Friday, November 2, 2007



The House Ways and Means Committee voted 22 to 13 to pass the Temporary Tax Relief Bill of 2007 (HR 3996), the extender bill that includes a one-year AMT fix, on November 1. The measure will be introduced in the House for a vote during the week of November 5.

While we are on the subject of the dreaded AMT, here are some more thoughts and comments on the subject.

Here is what a recent editorial in USA TODAY, titled “For Taxpayers, Something Wicked This Way Comes”, said about the Alternative Minimum Tax:

“The AMT might be best compared to a creature from science fiction…..Now it is a monster that devours everything in its past. [It is] a marker of Washington’s inability to solve any problem that requires paying for the cost of governing or cutting taxes. The result is a complicated tax code that lobbyists exploit and a creeping AMT burden for people the tax shouldn’t touch.”

Len Burman (isn’t he a tv sportscaster?) discusses the AMT in an article titled “The Alternative Minimum Tax – Assault on the Middle Class” in the current issue of the MILKEN INSTITUTE REVIEW. Under the heading “Could Anybody Invent a Worse Tax?” he writes:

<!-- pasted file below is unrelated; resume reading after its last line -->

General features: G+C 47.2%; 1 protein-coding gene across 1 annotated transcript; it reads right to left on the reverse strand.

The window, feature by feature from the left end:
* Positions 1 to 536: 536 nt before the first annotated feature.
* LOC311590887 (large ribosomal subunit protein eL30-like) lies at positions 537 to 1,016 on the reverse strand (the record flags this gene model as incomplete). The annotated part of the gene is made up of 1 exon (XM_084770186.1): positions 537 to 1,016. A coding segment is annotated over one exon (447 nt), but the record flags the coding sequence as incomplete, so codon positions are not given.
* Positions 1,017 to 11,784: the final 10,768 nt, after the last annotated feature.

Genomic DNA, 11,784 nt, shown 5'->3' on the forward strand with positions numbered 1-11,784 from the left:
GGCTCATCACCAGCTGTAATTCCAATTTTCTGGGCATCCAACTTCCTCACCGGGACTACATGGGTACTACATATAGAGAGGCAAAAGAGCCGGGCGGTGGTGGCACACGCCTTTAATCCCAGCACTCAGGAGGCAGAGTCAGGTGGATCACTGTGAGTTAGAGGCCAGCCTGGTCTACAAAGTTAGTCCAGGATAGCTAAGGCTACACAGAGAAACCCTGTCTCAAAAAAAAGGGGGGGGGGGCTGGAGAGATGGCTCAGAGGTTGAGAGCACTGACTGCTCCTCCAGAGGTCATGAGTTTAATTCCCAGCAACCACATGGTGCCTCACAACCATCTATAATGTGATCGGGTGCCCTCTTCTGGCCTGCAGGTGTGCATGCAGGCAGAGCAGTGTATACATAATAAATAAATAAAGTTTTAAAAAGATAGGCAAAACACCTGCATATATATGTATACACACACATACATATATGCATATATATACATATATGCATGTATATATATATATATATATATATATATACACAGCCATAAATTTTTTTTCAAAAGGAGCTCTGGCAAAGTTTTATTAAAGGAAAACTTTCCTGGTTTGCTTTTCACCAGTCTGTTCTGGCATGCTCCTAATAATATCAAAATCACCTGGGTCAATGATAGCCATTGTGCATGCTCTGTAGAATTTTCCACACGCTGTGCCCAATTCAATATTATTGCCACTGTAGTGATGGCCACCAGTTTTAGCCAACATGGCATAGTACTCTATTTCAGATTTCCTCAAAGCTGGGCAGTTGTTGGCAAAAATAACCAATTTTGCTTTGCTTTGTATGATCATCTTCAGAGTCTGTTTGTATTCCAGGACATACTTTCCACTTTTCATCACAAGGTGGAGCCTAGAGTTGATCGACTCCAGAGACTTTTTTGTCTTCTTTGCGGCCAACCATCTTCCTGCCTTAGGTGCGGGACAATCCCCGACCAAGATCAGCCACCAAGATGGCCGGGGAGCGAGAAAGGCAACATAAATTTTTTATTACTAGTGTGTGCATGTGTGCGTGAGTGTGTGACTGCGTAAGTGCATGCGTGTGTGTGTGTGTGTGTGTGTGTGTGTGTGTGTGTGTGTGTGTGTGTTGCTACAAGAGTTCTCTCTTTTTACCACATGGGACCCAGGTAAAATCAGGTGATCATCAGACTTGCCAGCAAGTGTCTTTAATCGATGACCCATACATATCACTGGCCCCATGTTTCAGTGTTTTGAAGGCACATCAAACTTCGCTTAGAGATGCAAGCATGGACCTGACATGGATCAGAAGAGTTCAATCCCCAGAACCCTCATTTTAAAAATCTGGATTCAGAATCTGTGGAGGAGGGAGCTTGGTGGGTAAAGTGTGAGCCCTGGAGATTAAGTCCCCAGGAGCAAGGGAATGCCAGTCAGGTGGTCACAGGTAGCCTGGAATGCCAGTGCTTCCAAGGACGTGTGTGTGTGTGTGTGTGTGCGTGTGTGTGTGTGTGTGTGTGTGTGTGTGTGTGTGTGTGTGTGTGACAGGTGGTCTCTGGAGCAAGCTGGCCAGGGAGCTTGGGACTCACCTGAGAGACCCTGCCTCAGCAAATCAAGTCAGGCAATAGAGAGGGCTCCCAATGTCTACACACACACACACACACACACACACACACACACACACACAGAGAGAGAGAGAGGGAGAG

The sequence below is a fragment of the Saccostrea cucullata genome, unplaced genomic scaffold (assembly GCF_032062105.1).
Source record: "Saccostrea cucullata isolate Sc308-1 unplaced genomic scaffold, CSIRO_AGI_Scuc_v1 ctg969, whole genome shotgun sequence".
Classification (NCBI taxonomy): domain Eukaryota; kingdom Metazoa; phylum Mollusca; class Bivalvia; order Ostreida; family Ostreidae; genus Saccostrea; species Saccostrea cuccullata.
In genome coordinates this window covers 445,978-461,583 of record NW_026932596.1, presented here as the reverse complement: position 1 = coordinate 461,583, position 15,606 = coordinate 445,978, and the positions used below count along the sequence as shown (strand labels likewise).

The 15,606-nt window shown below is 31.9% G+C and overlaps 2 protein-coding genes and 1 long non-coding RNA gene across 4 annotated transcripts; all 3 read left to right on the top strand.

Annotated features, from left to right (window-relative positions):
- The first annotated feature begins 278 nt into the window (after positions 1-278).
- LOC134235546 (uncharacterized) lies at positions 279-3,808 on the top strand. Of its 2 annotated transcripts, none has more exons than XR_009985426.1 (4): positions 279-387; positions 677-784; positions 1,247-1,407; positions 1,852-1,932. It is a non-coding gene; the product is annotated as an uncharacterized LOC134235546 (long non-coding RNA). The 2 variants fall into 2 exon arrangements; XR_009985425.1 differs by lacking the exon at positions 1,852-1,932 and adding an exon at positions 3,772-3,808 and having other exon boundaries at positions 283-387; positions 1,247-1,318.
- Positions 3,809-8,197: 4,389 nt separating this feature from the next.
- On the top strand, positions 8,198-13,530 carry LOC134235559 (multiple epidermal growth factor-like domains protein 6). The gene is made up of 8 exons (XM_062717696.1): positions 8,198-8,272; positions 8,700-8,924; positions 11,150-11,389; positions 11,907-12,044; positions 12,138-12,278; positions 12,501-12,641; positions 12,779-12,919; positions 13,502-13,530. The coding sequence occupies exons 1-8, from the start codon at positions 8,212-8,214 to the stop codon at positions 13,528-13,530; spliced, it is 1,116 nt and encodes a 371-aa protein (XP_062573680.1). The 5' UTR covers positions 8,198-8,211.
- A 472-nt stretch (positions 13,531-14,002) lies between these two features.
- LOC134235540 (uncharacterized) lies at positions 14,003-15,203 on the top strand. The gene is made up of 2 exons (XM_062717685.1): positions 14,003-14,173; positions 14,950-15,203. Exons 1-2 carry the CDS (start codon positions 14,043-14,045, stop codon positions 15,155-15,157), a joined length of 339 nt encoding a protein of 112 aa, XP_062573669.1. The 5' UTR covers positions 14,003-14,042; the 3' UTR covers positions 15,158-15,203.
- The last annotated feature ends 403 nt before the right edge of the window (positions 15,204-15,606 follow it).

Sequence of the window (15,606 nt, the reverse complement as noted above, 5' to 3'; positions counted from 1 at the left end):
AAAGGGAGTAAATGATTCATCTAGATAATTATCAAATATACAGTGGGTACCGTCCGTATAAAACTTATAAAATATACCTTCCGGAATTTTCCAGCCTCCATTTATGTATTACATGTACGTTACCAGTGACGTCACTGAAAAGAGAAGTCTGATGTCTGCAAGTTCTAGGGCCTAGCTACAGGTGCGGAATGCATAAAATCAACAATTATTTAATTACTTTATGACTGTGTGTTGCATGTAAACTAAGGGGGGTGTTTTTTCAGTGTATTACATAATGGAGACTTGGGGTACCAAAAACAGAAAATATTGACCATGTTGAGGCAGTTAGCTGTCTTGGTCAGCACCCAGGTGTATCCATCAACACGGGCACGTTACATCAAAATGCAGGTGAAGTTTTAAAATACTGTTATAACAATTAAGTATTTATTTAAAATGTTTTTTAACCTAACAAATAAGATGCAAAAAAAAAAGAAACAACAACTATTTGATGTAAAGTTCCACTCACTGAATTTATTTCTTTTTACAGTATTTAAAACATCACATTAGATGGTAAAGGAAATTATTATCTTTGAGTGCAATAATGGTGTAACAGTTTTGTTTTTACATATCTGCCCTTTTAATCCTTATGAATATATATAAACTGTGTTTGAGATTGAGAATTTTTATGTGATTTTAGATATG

“Remember the political embarrassment the AMT was meant to eliminate – those 155 high-income earners who paid no tax….In 2005, 711 returns reported incomes of over $1 Million without any tax liability.”
I agree in theory with Republican Jeb Hensarling of Texas, who said in a letter printed in the Republican Study Committee’s blog, "The correction of tax mistakes should never be offset with tax increases." Since the AMT is an error, repealing the law ought to be free.
The money currently raised by the dreaded AMT is truly “found money”. It is money that Congress never intended to raise when it created the alternative tax system. From Len Burman’s comment it is clear that the dreaded AMT is not doing what it was created to do.

Unfortunately, in practice the repeal of the dreaded AMT must be “paid for” by either increases in the tax rates or reductions in tax benefits. The Congress has fooled the public by using the hidden monies from the AMT to “subsidize” past tax cuts. It knew all along that certain levels of taxpayers would not benefit from tax cuts due to the “stealth tax”, but let them think that they would.

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